Still bruised from the controversy involving its changed terms of service, mobile image app Instagram suffered likely false claims that it had lost a quarter of its users.
TV owners are not yet buying into the PC-like functionality of their new "smart" sets. In part, even smarter personal devices beat TVs to the punch.
An incredibly unscientific poll of Christmas Eve tweets stumbles upon a likely truth: this was probably a massive iPad Christmas.
Some of the most active social TV shows of 2012 are not only buzzworthy in content, but are also in form more conducive to chatter activity that does not detract from the first-screen experience.
Smartphones and tablets are devouring the middle of the markets for dedicated game consoles and digital cameras. Expect the 7-inch tablets to make matters worse, especially for Sony and Nintendo.
Want to sue? Now there is a shortcode for that. A legal marketing services firm has created a way to find a lawyer while you are still prone on the ground, waiting for the gurney.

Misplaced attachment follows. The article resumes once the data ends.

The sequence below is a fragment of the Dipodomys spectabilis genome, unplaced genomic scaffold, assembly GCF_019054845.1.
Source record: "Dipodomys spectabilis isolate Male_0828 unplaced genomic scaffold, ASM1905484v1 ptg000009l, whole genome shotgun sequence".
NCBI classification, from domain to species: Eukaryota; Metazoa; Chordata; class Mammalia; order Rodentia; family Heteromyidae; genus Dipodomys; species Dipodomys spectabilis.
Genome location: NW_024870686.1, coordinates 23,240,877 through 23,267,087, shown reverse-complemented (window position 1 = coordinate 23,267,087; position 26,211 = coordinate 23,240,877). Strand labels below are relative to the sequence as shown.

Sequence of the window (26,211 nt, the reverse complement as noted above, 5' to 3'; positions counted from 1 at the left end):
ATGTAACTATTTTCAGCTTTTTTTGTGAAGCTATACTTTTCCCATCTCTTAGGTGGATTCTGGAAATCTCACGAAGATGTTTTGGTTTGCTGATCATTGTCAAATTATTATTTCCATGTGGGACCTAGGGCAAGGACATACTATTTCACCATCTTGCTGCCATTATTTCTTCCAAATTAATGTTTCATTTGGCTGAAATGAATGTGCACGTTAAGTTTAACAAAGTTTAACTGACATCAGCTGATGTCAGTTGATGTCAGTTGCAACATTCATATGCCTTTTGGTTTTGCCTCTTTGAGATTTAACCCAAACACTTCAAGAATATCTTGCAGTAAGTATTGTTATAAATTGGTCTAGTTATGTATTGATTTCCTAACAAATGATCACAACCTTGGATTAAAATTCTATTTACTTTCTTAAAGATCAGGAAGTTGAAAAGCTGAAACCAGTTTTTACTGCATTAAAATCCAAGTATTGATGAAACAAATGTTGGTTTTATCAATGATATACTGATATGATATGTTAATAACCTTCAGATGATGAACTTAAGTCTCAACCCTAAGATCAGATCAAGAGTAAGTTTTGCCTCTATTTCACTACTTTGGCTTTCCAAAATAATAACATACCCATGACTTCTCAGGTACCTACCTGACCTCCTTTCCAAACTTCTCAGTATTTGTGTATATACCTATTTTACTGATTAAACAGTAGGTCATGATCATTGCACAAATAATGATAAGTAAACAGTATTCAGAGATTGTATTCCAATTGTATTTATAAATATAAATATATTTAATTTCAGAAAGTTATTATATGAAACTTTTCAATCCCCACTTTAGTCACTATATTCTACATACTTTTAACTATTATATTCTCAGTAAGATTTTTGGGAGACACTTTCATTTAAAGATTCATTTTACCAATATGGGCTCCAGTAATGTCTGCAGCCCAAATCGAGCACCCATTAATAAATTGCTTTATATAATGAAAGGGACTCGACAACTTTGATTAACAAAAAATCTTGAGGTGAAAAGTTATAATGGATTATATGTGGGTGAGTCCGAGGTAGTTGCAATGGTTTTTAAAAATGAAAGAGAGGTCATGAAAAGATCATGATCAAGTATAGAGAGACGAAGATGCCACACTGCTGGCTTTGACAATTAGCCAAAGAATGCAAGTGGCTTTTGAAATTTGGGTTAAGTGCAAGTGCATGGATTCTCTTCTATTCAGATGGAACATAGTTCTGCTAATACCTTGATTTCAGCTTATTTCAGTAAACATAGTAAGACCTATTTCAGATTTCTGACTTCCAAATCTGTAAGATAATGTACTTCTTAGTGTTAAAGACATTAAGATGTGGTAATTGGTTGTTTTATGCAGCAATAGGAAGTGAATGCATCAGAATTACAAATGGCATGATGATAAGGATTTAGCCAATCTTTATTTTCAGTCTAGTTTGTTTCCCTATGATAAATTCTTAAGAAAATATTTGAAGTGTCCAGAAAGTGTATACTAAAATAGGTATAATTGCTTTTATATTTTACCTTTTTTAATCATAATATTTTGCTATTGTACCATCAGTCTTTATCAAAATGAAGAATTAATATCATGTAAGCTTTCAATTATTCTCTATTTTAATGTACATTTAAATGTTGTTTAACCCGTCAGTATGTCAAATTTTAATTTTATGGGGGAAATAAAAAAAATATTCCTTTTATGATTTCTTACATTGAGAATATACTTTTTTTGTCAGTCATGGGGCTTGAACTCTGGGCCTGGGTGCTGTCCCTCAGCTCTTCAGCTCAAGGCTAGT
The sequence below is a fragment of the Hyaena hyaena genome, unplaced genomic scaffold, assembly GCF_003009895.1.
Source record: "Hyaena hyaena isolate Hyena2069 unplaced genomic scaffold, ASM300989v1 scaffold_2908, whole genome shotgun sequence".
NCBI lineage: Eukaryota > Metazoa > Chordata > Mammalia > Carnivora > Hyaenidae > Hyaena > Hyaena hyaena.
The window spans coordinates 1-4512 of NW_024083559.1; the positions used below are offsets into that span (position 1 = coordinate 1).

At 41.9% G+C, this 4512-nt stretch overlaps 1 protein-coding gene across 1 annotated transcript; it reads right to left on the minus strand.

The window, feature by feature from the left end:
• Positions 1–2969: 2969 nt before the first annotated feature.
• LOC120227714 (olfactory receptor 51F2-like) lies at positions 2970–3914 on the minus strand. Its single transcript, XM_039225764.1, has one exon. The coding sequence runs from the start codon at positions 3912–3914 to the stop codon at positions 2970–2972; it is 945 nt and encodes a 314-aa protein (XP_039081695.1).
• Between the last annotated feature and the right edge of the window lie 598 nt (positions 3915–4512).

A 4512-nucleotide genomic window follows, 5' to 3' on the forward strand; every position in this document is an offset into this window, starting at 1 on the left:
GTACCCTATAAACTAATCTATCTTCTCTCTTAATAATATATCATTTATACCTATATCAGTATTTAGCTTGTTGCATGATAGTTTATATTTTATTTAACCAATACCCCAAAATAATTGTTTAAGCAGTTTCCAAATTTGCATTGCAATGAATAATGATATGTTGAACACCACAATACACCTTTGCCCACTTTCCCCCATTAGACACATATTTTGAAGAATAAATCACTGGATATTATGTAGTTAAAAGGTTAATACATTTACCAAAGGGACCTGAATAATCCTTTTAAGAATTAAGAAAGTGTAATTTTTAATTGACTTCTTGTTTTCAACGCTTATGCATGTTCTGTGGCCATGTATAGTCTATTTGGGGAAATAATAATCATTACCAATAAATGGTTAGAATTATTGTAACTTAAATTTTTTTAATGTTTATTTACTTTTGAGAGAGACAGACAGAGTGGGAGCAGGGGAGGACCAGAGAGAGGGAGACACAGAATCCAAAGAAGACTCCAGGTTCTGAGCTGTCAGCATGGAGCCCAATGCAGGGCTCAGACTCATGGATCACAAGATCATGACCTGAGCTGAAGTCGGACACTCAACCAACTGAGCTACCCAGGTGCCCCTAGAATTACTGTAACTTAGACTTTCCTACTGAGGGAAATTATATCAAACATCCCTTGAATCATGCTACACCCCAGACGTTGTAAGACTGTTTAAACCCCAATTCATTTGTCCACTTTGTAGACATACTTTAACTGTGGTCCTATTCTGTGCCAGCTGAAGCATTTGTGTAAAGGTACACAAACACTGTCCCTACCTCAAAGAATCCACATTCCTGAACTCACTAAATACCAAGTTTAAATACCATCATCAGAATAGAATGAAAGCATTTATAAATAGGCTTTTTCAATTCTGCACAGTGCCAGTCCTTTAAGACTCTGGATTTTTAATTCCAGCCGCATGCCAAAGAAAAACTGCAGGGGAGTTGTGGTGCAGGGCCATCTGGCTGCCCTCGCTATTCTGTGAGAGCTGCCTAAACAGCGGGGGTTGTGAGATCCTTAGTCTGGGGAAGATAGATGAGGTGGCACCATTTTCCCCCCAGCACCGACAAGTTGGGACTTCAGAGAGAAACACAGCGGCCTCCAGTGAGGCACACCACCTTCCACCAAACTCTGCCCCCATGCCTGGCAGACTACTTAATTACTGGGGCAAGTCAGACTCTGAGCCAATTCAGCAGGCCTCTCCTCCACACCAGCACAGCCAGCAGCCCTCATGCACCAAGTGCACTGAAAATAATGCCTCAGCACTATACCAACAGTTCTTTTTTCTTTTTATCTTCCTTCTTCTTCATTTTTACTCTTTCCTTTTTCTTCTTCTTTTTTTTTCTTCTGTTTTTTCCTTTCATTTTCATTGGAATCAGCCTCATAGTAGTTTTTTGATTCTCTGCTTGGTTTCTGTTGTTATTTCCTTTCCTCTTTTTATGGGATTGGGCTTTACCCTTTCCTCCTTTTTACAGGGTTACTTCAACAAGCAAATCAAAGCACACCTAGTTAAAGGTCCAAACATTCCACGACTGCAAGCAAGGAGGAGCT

eBay finds that ads in its apps don't deliver enough revenue to compensate for the hit they deliver to the overall user experience.
Instagram is getting deservedly slammed this week, but it isn't just about the prospect of turning personal images into ads. It is about how these new goliaths of media treat their users.
Proximity is only part of the mobile search picture. Both the breadth of categories searched and the demographics of smartphone use are broadening.
Our fingers aren't "fat." But the mobile ads have been too dumb (or deliberately oblivious) to know we didn't want to click them. Google says it has a fix.